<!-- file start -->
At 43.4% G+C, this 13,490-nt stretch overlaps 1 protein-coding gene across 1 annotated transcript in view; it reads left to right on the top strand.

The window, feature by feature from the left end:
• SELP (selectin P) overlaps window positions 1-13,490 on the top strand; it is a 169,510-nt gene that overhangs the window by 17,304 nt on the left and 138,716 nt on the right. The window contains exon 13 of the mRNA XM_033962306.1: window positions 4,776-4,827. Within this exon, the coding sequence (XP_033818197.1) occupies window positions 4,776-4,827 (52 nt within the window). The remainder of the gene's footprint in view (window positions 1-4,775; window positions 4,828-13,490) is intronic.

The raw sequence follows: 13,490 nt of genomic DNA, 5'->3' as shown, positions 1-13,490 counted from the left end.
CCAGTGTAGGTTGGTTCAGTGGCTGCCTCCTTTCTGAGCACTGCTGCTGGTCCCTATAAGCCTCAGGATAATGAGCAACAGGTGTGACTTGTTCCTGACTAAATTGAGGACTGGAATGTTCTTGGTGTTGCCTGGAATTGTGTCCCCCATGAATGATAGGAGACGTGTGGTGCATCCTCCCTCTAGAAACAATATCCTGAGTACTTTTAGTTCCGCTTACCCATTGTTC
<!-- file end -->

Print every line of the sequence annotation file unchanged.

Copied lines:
At 43.4% G+C, this 13,490-nt stretch overlaps 1 protein-coding gene across 1 annotated transcript in view; it reads left to right on the top strand.

The window, feature by feature from the left end:
• SELP (selectin P) overlaps window positions 1-13,490 on the top strand; it is a 169,510-nt gene that overhangs the window by 17,304 nt on the left and 138,716 nt on the right. The window contains exon 13 of the mRNA XM_033962306.1: window positions 4,776-4,827. Within this exon, the coding sequence (XP_033818197.1) occupies window positions 4,776-4,827 (52 nt within the window). The remainder of the gene's footprint in view (window positions 1-4,775; window positions 4,828-13,490) is intronic.

The raw sequence follows: 13,490 nt of genomic DNA, 5'->3' as shown, positions 1-13,490 counted from the left end.
CCAGTGTAGGTTGGTTCAGTGGCTGCCTCCTTTCTGAGCACTGCTGCTGGTCCCTATAAGCCTCAGGATAATGAGCAACAGGTGTGACTTGTTCCTGACTAAATTGAGGACTGGAATGTTCTTGGTGTTGCCTGGAATTGTGTCCCCCATGAATGATAGGAGACGTGTGGTGCATCCTCCCTCTAGAAACAATATCCTGAGTACTTTTAGTTCCGCTTACCCATTGTTC